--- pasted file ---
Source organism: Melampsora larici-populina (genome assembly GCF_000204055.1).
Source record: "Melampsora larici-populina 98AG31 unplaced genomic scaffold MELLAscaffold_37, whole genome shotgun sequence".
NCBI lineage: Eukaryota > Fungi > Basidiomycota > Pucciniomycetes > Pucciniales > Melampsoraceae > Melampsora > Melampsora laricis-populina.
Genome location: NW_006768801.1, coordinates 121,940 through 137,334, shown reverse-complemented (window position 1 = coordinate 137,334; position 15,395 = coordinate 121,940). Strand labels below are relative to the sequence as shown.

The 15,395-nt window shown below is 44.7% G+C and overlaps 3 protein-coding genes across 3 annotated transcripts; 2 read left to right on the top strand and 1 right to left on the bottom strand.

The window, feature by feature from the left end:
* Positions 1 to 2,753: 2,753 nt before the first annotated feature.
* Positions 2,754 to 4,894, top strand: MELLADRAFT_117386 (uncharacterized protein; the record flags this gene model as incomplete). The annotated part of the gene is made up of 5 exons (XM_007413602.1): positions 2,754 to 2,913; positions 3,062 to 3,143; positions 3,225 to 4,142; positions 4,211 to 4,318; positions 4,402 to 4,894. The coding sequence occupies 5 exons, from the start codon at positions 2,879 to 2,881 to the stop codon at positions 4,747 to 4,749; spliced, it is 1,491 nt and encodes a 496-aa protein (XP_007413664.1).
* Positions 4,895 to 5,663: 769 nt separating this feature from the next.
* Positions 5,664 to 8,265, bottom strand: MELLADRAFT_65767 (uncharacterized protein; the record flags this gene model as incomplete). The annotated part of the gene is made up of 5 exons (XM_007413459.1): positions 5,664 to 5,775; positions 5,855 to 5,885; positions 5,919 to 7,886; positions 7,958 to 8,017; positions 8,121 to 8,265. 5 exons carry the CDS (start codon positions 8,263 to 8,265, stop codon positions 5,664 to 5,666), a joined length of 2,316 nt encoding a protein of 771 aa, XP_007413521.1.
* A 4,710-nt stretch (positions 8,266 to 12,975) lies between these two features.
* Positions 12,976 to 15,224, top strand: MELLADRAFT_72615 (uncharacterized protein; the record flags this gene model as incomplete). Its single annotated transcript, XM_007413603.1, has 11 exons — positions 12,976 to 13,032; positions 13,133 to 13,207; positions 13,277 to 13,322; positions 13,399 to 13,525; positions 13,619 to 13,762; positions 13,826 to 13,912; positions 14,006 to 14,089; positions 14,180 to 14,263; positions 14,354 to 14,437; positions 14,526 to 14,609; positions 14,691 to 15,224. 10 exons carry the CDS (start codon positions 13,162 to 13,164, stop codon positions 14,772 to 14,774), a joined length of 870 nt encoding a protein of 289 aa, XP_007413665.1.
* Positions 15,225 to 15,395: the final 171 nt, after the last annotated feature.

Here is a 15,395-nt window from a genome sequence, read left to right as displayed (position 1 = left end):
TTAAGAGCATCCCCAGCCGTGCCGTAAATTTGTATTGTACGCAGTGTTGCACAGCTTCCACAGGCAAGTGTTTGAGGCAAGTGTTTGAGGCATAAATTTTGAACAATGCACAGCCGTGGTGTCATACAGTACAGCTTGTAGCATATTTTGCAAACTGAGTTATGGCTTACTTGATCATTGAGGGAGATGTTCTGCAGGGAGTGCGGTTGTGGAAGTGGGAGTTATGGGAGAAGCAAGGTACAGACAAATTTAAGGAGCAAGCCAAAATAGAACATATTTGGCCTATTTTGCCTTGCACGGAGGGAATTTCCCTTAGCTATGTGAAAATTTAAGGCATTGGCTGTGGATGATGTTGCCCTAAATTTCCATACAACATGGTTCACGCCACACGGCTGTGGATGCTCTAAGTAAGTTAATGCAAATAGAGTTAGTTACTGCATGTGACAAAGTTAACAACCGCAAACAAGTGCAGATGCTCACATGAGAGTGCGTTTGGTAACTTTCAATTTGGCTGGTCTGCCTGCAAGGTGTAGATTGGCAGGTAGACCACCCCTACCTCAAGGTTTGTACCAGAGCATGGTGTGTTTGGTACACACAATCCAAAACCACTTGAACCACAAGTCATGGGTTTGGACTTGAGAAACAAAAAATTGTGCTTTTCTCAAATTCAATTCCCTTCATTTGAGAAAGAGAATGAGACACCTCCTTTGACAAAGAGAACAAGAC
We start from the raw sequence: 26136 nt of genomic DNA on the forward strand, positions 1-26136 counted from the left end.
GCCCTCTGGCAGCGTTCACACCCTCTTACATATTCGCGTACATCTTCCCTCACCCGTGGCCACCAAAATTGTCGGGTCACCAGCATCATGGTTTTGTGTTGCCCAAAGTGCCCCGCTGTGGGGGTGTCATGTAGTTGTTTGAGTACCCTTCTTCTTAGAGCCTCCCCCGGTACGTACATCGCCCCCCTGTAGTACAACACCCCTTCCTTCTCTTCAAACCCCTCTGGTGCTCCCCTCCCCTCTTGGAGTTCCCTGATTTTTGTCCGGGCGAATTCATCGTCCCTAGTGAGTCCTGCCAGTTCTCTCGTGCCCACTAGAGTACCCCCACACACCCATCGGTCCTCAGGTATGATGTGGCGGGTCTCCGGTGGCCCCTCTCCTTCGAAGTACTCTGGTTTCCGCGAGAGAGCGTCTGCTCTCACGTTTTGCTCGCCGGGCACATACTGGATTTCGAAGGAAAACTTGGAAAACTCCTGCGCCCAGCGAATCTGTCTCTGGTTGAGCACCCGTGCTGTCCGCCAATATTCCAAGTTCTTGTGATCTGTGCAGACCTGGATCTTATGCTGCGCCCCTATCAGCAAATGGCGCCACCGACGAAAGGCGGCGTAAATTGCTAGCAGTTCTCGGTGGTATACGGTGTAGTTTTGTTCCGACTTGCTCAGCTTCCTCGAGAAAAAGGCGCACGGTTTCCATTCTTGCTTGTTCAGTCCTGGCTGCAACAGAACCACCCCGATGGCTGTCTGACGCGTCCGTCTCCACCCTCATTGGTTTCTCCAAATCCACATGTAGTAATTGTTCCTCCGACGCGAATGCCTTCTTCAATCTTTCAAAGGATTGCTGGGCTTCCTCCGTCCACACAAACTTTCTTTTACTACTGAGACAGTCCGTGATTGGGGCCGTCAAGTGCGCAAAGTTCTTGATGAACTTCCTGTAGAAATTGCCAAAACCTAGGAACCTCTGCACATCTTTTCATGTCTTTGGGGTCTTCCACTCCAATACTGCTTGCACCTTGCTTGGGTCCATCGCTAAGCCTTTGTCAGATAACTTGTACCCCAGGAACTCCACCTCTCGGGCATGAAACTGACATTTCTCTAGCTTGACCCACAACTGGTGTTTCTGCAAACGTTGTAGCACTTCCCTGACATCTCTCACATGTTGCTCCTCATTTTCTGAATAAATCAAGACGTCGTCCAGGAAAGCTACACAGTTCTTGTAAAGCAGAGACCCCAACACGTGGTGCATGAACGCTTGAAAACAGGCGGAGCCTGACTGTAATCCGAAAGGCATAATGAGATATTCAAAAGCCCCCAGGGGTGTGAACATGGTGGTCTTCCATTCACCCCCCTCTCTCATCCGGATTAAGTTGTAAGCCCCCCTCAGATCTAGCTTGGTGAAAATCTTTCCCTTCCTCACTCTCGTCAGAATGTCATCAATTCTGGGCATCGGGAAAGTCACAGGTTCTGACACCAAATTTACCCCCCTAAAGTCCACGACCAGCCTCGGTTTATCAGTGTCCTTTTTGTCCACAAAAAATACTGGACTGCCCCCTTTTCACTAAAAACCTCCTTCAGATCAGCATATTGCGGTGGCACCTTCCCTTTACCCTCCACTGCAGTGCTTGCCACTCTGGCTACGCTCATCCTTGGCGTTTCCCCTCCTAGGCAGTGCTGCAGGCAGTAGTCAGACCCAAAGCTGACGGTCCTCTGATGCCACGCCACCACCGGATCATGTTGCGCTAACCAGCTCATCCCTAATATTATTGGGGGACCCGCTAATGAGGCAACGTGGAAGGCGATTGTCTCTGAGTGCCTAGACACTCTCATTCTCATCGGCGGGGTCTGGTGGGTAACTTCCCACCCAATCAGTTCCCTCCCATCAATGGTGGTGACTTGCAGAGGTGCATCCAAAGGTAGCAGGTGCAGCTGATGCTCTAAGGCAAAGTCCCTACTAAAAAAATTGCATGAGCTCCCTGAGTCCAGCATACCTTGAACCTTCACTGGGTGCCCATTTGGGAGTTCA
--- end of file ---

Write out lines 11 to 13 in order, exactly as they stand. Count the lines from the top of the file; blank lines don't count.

* A 4,710-nt stretch (positions 8,266 to 12,975) lies between these two features.
* Positions 12,976 to 15,224, top strand: MELLADRAFT_72615 (uncharacterized protein; the record flags this gene model as incomplete). Its single annotated transcript, XM_007413603.1, has 11 exons — positions 12,976 to 13,032; positions 13,133 to 13,207; positions 13,277 to 13,322; positions 13,399 to 13,525; positions 13,619 to 13,762; positions 13,826 to 13,912; positions 14,006 to 14,089; positions 14,180 to 14,263; positions 14,354 to 14,437; positions 14,526 to 14,609; positions 14,691 to 15,224. 10 exons carry the CDS (start codon positions 13,162 to 13,164, stop codon positions 14,772 to 14,774), a joined length of 870 nt encoding a protein of 289 aa, XP_007413665.1.
* Positions 15,225 to 15,395: the final 171 nt, after the last annotated feature.